Will the barrels be used for dipping into with a bucket of some sort, or will the barrel have a spigot and/or hose attachment? It is great to be able to hook to your water barrels for watering. Keep in mind, though, that you will be relying on gravity or waters tendency to always seek the lowest point to produce water pressure, so the nozzle of the hose will always have to be lower than where the hose connects to the barrel. It is good to have the barrels higher up. You can do this in a few simple ways:

    1. Simply situate the barrels at the highest point in your garden, if your garden has any slope to it.
    2. Build a berm and a retaining wall to set the barrels on.
    3. Build a frame to stack the barrels on.

    Remember that even a water barrel that is elevated on some sort of platform wont give you pressure comparable to what you get from the hydrant.

    What will you do with the overflow? Chances are that no matter how many barrels you put in your system, there will sometimes be rain that is heavy enough to overflow the last barrel in the bunch. There are various ways of handling the overflow and integrating it into your garden plan:

    1. Put the barrel that will overflow in a bed of sand and gravel. These ground surfaces will absorb excess water.
    2. Build a mini streambed, lining it with rocks, to channel overflow to a low spot in the garden. The best way to figure out where to build a small streambed is to let the barrel overflow and watch where the water naturally flows. You will need to make sure that the water will be absorbed and not create a standing water situation.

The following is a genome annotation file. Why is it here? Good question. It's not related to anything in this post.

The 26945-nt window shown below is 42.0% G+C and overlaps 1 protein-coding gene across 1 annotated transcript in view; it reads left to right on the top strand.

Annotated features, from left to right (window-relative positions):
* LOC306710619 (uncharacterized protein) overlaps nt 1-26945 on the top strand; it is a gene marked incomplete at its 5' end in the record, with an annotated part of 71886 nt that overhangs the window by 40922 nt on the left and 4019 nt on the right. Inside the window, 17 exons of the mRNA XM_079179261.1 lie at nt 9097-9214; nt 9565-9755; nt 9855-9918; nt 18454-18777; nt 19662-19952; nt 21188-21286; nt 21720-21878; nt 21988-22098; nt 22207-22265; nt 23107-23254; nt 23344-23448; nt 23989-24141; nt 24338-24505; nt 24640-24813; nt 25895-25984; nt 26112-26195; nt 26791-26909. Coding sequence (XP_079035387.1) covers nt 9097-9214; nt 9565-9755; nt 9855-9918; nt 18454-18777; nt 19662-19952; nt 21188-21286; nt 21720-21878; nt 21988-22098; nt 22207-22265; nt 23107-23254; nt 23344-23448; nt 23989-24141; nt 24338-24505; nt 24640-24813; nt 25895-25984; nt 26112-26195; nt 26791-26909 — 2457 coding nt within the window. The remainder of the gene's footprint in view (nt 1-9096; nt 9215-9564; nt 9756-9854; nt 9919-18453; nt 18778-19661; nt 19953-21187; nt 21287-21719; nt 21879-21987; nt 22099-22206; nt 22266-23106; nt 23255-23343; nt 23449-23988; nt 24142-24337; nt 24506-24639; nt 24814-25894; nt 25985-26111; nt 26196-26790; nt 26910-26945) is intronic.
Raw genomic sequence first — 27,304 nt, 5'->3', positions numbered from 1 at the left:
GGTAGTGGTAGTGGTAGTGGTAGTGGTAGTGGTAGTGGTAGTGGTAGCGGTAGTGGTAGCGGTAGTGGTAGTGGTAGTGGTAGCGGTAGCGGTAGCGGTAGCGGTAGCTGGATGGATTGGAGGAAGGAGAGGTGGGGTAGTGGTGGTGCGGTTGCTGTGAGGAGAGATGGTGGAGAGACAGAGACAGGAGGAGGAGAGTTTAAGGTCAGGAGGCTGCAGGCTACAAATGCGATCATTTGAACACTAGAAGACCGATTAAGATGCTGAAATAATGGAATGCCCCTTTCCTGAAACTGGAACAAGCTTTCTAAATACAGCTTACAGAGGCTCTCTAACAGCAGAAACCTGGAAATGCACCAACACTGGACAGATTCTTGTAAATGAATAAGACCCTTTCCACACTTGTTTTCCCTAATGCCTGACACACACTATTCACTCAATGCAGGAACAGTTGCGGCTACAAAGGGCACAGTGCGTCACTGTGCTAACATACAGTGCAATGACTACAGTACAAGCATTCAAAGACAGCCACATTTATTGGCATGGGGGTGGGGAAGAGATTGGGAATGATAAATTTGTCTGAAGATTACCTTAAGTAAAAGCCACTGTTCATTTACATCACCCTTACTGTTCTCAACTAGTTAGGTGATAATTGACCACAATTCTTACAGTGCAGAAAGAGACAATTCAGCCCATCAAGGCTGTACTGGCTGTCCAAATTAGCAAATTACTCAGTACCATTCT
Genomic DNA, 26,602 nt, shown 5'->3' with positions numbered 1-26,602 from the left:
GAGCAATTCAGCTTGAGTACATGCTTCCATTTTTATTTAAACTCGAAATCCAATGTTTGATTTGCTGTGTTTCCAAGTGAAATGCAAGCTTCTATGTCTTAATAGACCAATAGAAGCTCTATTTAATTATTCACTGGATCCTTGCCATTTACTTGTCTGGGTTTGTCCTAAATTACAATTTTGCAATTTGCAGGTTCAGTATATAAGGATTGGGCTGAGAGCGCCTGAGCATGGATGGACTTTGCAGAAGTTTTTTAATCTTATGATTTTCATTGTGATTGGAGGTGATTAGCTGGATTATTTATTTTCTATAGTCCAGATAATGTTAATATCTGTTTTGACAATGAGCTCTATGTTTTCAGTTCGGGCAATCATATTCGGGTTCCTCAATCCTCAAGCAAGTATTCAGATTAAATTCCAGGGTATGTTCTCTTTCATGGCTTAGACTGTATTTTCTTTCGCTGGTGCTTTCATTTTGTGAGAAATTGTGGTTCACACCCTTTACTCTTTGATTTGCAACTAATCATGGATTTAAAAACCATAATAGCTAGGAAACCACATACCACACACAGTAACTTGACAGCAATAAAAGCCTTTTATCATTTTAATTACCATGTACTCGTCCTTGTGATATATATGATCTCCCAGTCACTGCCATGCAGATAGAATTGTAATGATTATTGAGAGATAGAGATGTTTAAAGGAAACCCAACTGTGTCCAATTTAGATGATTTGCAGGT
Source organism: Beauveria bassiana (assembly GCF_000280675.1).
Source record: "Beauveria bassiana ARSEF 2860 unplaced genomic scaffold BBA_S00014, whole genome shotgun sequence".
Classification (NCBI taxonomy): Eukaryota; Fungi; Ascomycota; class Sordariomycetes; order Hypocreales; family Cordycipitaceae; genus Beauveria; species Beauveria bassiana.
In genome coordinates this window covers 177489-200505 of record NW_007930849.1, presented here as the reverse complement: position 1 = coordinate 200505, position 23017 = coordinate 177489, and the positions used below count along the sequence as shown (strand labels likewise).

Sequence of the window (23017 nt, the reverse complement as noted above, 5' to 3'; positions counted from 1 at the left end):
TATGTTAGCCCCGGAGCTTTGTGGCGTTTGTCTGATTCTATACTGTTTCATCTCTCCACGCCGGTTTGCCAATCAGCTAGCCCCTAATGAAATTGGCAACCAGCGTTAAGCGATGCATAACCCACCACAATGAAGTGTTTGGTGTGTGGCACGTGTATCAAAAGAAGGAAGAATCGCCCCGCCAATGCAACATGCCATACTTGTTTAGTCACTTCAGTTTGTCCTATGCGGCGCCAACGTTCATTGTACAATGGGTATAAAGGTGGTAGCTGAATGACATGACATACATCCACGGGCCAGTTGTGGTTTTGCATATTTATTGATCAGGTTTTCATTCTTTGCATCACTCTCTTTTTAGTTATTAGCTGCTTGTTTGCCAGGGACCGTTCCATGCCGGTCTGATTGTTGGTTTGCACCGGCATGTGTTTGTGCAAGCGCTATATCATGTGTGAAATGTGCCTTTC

3. Design your system so that the overflow from the last barrel automatically goes back into a downspout and into the sewer pipe where the buildings roof water drains.

    What are the Department of Health recommendations affecting rainwater collection, in regards to the West Nile Virus? For instance, the following are some basic recommendations from the Department of Health's West Nile Virus Fact Sheet: Dispose of tin cans, plastic containers, ceramic pots, or similar water-holding containers. (Gardens may have water-holding containers but they must be covered with tightly fitting lids, with no standing water exposed.) Make sure roof gutters drain properly. Clean clogged gutters in the spring and fall. Eliminate any standing water that collects on your property.

    When building your rainwater collection system you will need to take the following precautions:

    1. Use rain barrels with tight fitting lids and keep them closed at all times.
    2. Use tight fitting, fine mesh screens to cover small ventilation holes on tops of barrels.
    3. Cover the overflow pipe with a piece of fine mesh. Do not allow water to pool up in overflow area.
    4. Use a spigot that seals shut when not in use.

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    Average Annual Rainfall for Major World Cities
    Country City Inches MM
    Africa Cairo 1.00 25.40
    Cape Town 24.10 612.14
    Nairobi 40.00 1,016.00
    Asia Beijing 25.00 635.00
    Calcutta 63.00 1,600.20
    Dhaka 78.00 1,981.20
    Dubai 4.00 101.60
    Hong Kong 87.00 2,209.80
    Shanghai 45.00 1,143.00
    Singapore 89.50 2,273.30
    Tel Aviv 21.00 533.40
    Tokyo 60.00 1,524.00
    Europe Amsterdam 31.00 787.40
    Bergen 81.70 2,075.18
    Berlin 23.00 584.20
    Dublin 29.00 736.60
    Edinburgh 26.00 660.40
    Frankfurt 25.00 635.00
    London 29.00 736.60
    Madrid 17.00 431.80
    Milan 39.00 990.60
    Paris 25.00 635.00
    Rome 23.00 584.20
    Zurich 42.50 1,079.50
    North America Atlanta 50.00 1,270.00
    Boston 42.30 1,074.42
    Chicago 34.00 863.60
    Dallas 37.00 939.80
    Juneau 90.00 2,286.00
    Los Angeles 14.90 378.46
    Miami 60.00 1,524.00
    New Orleans 63.00 1,600.20
    New York City 47.20 1,198.88
    Phoenix 7.60 193.04
    Seattle 40.00 1,016.00
    Toronto 30.00 762.00
    Vancouver 43.60 1,107.44
    Washington DC 41.00 1,041.40
    South America Buenos Aires 38.70 982.98
    Caracas 33.00 838.20
    Lima 0.20 5.08
    Sao Paulo 55.00 1,397.00